swarm (Figure 1a), where magnetic fabric data indicate
vertical flow within 500 km of the centre, but horizontal
(lateral) flow out to distances of 2,300 km (Ernst
& Baragar, 1992). On Venus and Mars, the continuity
of individual grabens over distances of hundreds of
kilometres implies lateral dyke emplacement. Theoretical
arguments in support of long-distance lateral flow in
dykes are well developed (e.g., Rubin,
Controls on Emplacement
The salient points related to the origin
of giant radiating dyke swarms include their radiating
geometry, large areal extent, and evidence for lateral
emplacement from a centrally located magma source. Two
processes appear important in their generation:
Injection outward from a centrally-located
overpressurized reservoir or reservoirs. This interpretation
has been applied to the 3,000-4,000 long radiating
swarms of the Tharsis region of Mars (Wilson
& Head, 2002), and has also been explored
for swarms on Venus (McKenzie et al., 1992).
Although this process does not require central uplift
it does require a centrally-located magma source,
capable of voluminous magma production.
Any associated domal uplift will
cause radial fracturing that will further enforce
the radiating geometry of the dyke swarm (e.g.,
Ernst et al., 2001). Dykes can continue
to propagate beyond the edge of uplift, because
of continued magma availability, but dyke trend
beyond the uplift is controlled by regional (e.g.,
plate-boundary) stresses. In such cases the swarm
may transition from a radiating to a sub-linear
geometry. For instance, in the Mackenzie swarm this
transition occurred at about 1,000 km radius. A
variant of this model focuses on gravity sliding
off the uplift to generate the extension (Sengor,
2001; Mege & Ernst, 2001).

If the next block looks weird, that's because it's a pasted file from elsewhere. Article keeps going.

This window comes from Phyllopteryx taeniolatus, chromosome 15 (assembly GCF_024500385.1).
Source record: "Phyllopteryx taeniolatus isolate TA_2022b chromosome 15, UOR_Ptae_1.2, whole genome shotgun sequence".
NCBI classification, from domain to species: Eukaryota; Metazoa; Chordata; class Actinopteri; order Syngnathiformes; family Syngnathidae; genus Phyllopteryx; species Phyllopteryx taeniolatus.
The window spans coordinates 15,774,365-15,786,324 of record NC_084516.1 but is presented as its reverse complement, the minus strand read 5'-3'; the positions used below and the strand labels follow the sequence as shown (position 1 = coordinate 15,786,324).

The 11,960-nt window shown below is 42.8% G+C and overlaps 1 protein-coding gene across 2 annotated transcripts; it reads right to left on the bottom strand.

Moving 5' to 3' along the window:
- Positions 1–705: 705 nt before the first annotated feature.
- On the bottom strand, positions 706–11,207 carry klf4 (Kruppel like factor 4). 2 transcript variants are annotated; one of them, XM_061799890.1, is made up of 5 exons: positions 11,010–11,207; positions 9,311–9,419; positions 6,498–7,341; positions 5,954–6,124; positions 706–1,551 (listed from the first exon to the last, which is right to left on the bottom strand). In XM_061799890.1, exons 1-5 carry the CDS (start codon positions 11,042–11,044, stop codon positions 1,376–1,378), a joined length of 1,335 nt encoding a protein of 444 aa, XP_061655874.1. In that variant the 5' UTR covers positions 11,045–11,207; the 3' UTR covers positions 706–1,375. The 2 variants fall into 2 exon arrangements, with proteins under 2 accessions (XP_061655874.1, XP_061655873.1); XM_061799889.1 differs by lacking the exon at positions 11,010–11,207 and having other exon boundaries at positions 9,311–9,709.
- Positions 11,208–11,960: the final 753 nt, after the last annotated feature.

Origin of Giant Radiating
Radiating swarm geometry and evidence
for a centrally located magma source are compatible
with mantle plume or mantle diapir models. It is unclear
how giant radiating swarms can be generated by non-plume
models. Specifically, models of lithospheric fracturing,
or “EDGE” convection. (Ed:
See also EDGE
convection page). should generate linear belt-like
magmatism not the “point-like” sources required
for giant radiating swarms. (Ed:
See also “Giant
factors” by Don
Anderson, and “Giant
features” by Yuri
The number of known giant radiating
swarms on Earth is small, only about 25 (Ernst &
Buchan, 1997), and represents a small proportion
of the current inventory of 154 giant swarms (Ernst
et al., 1996; Buchan & Ernst, 2004).
However, the primary geometry of most giant swarms is
poorly known since plate tectonics must fragment them.
Until more sub-linear swarms have been precisely dated
and reconstructed using paleomagnetism, the true number
of giant radiating swarms on Earth will remain unknown.
Venus is of similar size to the Earth but lacks plate
tectonics. Its inventory of giant radiating dyke swarms
is probably in the hundreds (Grosfils & Head,
1994; Ernst et al., 2003).
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last updated 17th August, 2004